Here are some of the things you can do in your yard to help protect the environment from the impacts of stormwater like flooding, erosion and pollution.
Remove unused or unnecessary pavement. Removing pavement or other hard surfaces around your property helps absorb more rain before it becomes stormwater runoff.
Replace hard surfaces with permeable pavement. You can replace pavement with permeable pavement. Permeable pavements should be located down-gradient from building foundations. If the permeable pavement receives drainage from other surfaces, it must be installed at least four metres down-gradient from the building foundation.
Replace grass and artificial lawns with native plants, shrubs, and trees. During bigger storms, grass lawns are not deep enough to absorb all the stormwater. Artificial lawns don’t absorb any stormwater. When the lawn stops or does not absorb any stormwater it ends up in the City’s stormwater drainage system.
Grass lawns and artificial lawns need a lot of water and work to stay nice looking. If you’re looking to replace your grass or artificial lawn, try planting gardens with native plants, shrubs, and trees in their place. Native plants need less fertilizer and water than ornamental plants. Check Credit Valley Conservation's rain-ready plant list to discover native plants and shrubs that help manage stormwater.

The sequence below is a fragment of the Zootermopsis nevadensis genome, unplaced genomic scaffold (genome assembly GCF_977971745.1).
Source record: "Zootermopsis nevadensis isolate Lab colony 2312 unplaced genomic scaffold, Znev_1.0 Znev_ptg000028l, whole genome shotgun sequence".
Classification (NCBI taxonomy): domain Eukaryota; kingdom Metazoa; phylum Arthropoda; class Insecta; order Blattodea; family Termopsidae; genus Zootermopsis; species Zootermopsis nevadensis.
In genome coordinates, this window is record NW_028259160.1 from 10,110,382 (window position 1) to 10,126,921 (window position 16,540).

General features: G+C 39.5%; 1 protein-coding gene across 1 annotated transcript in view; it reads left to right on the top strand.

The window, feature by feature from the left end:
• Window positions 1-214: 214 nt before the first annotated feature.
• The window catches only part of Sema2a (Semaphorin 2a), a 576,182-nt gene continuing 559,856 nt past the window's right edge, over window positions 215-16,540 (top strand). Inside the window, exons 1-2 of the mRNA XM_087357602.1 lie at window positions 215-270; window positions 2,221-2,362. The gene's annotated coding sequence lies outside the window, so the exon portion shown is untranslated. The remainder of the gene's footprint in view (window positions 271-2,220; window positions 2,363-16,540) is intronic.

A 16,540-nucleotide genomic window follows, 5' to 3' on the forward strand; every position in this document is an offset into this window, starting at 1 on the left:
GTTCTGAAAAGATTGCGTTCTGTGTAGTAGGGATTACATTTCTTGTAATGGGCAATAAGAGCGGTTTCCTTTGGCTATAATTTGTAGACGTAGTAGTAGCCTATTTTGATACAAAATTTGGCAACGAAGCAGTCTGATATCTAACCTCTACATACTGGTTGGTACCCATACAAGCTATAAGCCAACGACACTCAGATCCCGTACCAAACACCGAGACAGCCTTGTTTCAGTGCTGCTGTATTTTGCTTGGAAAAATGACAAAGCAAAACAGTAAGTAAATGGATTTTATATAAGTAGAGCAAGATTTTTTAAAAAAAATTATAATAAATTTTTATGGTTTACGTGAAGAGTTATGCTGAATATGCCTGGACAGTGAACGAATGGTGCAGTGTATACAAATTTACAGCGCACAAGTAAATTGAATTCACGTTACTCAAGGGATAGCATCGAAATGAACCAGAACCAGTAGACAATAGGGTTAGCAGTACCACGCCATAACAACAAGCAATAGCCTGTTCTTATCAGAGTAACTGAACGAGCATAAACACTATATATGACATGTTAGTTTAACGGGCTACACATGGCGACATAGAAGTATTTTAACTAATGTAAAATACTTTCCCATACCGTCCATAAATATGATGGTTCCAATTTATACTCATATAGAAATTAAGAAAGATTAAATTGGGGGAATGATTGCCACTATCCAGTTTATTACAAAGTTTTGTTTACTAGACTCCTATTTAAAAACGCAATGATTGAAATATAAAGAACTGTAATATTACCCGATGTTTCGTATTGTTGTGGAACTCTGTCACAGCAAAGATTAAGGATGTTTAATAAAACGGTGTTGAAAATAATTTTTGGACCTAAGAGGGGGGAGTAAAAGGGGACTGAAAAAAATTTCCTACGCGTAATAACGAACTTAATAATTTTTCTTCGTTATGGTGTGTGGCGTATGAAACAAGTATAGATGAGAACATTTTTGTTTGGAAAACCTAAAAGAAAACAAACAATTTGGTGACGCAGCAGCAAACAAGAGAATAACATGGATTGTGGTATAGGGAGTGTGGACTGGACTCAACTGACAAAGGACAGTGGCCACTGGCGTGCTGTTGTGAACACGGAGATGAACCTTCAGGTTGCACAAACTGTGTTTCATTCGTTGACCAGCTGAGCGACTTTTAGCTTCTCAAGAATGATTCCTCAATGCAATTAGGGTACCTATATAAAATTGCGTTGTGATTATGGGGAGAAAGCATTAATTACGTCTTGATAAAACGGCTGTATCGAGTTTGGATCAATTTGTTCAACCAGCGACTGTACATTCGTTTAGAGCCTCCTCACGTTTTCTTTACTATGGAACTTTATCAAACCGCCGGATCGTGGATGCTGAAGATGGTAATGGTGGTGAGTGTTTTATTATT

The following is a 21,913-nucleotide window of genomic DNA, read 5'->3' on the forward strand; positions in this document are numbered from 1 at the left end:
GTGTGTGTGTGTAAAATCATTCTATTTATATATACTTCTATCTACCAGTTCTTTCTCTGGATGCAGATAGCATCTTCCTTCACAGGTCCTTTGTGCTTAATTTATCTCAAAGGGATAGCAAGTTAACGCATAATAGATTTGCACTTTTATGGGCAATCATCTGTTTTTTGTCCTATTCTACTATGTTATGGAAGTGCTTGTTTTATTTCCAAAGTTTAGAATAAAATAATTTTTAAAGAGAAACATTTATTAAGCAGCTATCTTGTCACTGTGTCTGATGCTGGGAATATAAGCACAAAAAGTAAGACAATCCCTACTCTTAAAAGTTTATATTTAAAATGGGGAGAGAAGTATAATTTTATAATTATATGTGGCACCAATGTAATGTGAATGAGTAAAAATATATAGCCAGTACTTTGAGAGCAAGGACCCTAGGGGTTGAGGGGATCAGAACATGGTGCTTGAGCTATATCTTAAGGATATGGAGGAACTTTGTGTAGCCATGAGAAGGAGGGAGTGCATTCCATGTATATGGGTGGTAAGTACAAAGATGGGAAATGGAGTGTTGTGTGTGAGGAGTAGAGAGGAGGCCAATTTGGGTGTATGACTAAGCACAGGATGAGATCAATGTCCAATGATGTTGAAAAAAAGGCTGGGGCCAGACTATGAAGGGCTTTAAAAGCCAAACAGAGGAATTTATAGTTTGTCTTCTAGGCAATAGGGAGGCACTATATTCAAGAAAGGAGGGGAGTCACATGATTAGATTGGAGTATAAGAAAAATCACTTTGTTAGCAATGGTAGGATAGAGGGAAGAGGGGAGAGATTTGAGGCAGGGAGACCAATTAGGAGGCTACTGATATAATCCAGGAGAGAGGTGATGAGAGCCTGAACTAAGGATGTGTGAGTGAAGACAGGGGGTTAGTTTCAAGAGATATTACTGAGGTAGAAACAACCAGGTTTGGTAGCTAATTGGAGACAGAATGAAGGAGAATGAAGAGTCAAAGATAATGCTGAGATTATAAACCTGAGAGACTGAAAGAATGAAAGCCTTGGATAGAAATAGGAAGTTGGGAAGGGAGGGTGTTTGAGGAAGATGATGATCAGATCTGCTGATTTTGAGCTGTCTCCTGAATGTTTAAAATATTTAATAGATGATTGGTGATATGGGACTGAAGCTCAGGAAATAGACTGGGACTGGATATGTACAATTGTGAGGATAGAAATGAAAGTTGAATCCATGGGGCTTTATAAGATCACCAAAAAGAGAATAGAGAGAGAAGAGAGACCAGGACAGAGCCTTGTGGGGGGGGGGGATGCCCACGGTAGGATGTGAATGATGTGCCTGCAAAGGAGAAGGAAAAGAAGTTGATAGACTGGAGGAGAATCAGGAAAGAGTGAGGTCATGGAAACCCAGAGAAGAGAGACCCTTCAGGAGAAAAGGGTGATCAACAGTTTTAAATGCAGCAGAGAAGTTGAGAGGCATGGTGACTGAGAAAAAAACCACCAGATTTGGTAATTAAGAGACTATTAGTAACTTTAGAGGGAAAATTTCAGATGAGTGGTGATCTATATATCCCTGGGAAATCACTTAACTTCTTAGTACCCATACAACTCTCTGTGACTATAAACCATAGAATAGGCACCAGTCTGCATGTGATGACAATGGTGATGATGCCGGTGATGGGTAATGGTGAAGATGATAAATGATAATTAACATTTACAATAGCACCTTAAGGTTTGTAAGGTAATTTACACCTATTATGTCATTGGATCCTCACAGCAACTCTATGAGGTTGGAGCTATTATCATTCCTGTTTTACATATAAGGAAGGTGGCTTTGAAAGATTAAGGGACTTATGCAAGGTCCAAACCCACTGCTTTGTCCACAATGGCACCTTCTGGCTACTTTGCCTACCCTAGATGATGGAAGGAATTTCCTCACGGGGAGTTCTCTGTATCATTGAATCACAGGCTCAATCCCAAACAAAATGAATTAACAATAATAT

Use deep garden beds and lots of mulch. By installing and maintaining deep soil beds and using mulch, you can save on the cost of watering your gardens. Deep soil and mulch help absorb and retain stormwater, helping keep your gardens from drying up.
Install rain barrels. You can save costs on watering your gardens by installing a rain barrel. A rain barrel is a container that catches stormwater from a roof downspout. The stormwater is collected and stored in the barrel so it can be reused to water your lawn and garden during dry summer days.